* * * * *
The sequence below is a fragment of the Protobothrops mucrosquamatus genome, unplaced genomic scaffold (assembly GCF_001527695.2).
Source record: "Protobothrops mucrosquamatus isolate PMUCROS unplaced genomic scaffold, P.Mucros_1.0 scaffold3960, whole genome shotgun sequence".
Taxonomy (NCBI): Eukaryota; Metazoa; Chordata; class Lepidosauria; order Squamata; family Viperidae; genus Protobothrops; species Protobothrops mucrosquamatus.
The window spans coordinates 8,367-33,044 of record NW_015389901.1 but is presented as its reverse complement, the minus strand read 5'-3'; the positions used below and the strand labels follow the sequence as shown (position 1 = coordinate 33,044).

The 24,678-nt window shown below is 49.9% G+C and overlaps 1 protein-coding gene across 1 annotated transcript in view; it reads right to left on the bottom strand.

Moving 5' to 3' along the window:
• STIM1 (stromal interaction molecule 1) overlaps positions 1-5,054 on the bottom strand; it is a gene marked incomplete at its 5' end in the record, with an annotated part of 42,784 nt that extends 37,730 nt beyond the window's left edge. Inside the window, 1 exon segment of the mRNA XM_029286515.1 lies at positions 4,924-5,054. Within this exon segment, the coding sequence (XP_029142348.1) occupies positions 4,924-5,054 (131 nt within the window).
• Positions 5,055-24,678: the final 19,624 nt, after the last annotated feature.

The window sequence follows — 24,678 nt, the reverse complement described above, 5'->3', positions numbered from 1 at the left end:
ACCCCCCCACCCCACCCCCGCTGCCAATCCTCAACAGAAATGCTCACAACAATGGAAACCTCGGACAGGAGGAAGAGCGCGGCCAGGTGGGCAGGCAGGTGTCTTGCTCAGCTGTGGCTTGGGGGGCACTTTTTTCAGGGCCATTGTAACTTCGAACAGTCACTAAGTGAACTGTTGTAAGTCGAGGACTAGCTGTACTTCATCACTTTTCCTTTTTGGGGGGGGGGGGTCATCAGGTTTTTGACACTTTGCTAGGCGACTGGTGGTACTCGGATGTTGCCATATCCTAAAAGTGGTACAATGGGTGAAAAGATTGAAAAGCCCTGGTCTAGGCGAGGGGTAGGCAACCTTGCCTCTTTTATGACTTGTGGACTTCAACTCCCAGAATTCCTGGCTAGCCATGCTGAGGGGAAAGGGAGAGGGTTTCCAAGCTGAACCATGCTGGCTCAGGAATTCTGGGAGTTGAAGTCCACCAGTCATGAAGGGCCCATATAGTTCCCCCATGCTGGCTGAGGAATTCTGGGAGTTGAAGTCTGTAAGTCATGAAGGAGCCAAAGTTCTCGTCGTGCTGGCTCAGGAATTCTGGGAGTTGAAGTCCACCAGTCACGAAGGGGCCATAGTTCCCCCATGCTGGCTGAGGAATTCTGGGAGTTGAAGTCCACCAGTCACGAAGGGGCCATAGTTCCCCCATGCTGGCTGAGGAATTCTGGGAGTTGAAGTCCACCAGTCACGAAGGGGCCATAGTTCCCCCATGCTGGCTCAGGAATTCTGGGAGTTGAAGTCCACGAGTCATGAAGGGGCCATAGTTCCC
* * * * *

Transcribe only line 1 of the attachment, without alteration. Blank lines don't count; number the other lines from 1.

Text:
The sequence below is a fragment of the Protobothrops mucrosquamatus genome, unplaced genomic scaffold (assembly GCF_001527695.2).